Skip to content

Is Your Child Car Seat Installed Correctly to Prevent Injury in a Winter Weather Collision?

When the roads are covered with ice or snow, motorists are more likely to run into another car or slide off the road, making it critically important to make sure your child safety seat is properly installed to protect your child.

The emphasis must be placed on proper installation because almost three out of four child restraint seats aren’t installed correctly, according to the Missouri Department of Transportation.

Take time to learn what type of seat best suited for your child based on age and size and how to install the seat correctly. The installation may vary, depending on the type of car you drive so review the section of your vehicle owner’s manual about car seat installation. Many states motor vehicle offices offer inspections to make sure car seats are properly installed.

Preventing Fatalities

Car crashes are the number one cause of child deaths nationwide and no matter what time of year.

The National Highway Traffic Safety Administration found that child safety seats reduce car accident fatalities for infants by 71 percent and 54 percent for toddlers.

For a better understanding of car seat safety, it’s helpful to review the basic seat types:

  • Rear facing car seat: Considered safest for young children, as they are equipped with a harness. In case of a collision, they can cradle the child’s body and move slightly to reduce the stress to the neck and spine.
  • Infant car seats, which are used as carriers also, face the rear only and are designed for newborns and small children. They should never be installed facing forward. Look for a label saying the seat meets motor vehicle safety standards. Babies usually outgrow these portable seats by 8 or 9 months of age
  • Convertible seats can be switched from rear facing to forward facing and come equipped with harness and tether. They are excellent for fast growing children, but for those who grow at a slow rate, they can remain rear facing and provide more protection.
  • All in one seats can be adjusted for rear facing and forward facing positions, since they come with a harness and tether, but they can also be turned into a booster seat as children get bigger.
  • Forward facing seat: These come equipped with a harness and tether that keep children from moving forward in a wreck.
  • Convertible seats, combination seats, and all in one seats can be used in the forward facing position.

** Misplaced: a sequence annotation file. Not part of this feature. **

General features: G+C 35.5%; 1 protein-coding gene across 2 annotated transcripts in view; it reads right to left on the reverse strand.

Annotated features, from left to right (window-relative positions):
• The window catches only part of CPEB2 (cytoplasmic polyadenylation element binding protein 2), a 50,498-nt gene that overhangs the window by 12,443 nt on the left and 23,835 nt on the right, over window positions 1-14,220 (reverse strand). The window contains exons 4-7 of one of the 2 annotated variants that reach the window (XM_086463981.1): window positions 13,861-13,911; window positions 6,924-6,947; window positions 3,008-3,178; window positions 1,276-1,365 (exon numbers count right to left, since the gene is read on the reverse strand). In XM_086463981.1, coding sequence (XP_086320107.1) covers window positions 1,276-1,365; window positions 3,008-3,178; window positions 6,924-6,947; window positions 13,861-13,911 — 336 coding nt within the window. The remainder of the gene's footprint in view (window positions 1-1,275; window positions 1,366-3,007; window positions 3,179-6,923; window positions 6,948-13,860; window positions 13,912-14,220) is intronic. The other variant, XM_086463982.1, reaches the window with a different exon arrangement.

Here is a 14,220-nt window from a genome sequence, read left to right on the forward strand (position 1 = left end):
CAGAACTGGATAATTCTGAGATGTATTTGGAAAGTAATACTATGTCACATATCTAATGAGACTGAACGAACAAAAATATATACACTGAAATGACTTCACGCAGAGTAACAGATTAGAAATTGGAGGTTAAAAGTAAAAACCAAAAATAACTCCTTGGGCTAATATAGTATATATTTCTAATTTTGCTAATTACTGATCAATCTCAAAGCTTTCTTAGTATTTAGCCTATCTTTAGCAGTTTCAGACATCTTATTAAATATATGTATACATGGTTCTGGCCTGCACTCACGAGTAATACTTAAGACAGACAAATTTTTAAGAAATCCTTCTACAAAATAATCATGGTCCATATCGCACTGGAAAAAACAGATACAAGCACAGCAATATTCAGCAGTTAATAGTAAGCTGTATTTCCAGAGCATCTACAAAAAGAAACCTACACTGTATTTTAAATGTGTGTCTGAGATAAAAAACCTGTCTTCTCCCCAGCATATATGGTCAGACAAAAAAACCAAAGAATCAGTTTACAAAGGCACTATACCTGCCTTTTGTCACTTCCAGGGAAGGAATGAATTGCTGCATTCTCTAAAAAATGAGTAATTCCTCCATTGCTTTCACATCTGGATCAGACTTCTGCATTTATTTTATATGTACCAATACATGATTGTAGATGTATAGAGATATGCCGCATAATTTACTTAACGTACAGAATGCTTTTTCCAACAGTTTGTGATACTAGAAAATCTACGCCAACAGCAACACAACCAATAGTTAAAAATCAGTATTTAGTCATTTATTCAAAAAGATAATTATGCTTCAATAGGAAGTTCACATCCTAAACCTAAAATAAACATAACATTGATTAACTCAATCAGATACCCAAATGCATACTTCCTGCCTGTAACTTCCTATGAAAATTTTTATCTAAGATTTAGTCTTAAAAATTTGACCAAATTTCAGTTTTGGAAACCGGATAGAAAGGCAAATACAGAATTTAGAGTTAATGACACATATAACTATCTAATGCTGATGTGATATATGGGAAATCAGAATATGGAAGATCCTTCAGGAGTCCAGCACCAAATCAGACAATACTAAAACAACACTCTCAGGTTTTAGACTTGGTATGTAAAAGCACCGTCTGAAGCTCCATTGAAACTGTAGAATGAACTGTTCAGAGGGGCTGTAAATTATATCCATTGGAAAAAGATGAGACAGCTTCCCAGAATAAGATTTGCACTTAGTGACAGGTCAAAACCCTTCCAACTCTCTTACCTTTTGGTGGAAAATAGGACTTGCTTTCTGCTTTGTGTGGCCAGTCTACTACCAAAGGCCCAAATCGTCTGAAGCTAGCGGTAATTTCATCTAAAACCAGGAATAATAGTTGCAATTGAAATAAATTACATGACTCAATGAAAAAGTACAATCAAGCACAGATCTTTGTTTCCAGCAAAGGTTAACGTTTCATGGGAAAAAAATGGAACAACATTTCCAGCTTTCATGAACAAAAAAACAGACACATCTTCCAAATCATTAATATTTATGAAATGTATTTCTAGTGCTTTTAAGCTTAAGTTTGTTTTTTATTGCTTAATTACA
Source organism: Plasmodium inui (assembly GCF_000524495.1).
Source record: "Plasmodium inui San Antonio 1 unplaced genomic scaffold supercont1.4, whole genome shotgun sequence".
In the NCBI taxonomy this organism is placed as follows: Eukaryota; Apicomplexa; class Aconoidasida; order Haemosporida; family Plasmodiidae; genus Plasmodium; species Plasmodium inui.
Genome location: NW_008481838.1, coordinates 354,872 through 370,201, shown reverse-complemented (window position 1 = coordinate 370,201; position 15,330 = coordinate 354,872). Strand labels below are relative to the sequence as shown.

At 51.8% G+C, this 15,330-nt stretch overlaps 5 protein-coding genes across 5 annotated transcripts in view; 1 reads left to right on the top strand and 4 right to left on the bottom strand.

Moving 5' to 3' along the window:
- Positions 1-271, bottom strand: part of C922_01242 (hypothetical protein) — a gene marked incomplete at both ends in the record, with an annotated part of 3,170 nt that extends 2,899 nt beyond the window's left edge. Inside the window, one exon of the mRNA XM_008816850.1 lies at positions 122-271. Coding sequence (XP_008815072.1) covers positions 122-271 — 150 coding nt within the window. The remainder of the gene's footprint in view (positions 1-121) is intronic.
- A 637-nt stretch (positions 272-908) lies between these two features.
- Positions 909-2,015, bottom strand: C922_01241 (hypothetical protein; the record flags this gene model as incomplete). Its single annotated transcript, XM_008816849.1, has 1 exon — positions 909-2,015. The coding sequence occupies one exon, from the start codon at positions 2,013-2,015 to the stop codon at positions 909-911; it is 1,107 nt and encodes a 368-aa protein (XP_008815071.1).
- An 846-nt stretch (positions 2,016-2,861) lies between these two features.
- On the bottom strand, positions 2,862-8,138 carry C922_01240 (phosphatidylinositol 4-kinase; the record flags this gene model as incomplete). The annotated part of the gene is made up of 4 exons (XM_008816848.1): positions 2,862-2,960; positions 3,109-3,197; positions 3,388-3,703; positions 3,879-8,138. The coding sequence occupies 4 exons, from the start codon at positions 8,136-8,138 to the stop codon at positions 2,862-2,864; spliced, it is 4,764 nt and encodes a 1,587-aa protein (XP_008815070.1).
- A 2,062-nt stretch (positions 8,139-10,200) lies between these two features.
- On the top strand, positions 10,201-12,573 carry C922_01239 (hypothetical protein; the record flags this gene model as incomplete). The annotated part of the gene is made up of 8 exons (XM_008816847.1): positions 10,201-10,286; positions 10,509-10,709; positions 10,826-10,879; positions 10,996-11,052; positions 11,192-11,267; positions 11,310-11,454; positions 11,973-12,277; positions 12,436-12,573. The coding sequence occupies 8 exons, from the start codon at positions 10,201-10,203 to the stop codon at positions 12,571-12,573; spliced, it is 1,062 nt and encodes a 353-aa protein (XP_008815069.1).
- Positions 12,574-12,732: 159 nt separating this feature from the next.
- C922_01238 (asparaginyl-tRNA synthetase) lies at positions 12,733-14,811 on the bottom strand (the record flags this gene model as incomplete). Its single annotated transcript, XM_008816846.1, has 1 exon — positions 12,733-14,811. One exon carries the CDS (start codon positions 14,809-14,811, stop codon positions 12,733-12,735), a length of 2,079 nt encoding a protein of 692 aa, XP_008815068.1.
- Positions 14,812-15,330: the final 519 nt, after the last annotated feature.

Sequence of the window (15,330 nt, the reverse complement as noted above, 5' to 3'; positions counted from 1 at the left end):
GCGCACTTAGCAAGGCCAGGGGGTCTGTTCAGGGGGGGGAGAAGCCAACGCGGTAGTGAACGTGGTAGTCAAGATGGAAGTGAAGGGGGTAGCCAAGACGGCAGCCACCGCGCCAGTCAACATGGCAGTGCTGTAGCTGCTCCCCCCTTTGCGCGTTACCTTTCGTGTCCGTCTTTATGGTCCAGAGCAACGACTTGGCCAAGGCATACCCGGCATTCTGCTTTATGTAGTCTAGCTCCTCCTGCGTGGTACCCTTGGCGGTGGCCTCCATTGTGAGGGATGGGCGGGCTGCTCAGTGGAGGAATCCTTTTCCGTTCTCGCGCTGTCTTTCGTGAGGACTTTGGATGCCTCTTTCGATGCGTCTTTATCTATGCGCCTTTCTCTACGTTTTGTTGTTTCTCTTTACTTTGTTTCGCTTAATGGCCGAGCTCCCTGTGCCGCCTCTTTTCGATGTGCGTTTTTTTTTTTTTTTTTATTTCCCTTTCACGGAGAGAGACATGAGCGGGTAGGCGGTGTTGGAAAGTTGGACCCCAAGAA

• Booster seats: These allow a seat belt to be positioned properly over the strong part of a child’s body.
  • Booster seats with high backs make the child sit up higher to ensure the seat belts fit over the body correctly, giving support to the neck and head. It is excellent for vehicles not equipped with head rests or high seat backs.
  • Backless booster seats elevate the child to make the seat belts fit correctly, but they don’t provide support for the head and neck, making them suitable for vehicles with head rests.
  • Combination seats provide the child a transition from a forward facing seat equipped with a harness into a booster seat.
  • All in one seats encompass all three types of seats.
  • Seat belts should be positioned across the child’s upper thighs and snugly across the shoulder and chest to keep the child restrained in case of a wreck. Seat belts shouldn’t rest on the stomach or run across the neck or face.

Correct Installation is Key

  • Read your car seat’s instruction manual and the section of your vehicle owner’s manual dealing with installation of car seats. Lower anchors must be used on all seats. If you use a seat belt to secure the child restraint seat, check closely on how your seat belt locks by checking the manual.
  • Put the car seat in your vehicle’s back seat and follow the instruction manual closely.
  • Make sure it is secured tightly. In the event your car slides off an icy road, you don’t want the car seat slide from side to side or forward more than an inch.
  • For forward facing seats with a tether, connect its anchor and tighten it to keep your child’s head from moving too far forward in a wreck.
  • For rear facing seats, ensure it is installed at the proper recline angle. Most are equipped with built in angle guidelines to allow for adjustments.

Check the Child’s Fit

  • Position the harness so straps lie flat on a rear facing seat and forward facing seat and are placed through slots at the shoulders.
  • Buckle the harness and chest clip and tighten so the harness is snug enough that extra material can’t be pinched in the shoulder area.
  • The chest clip should be at the armpit level.
  • Remember, proper installation and fitting is essential to make a child’s seat function correctly.

This post brought to you by Sansone & Lauber

Image originally by Snibban at Wikimedia Commons

Published inParenting

Be First to Comment

Leave a Reply

Your email address will not be published. Required fields are marked *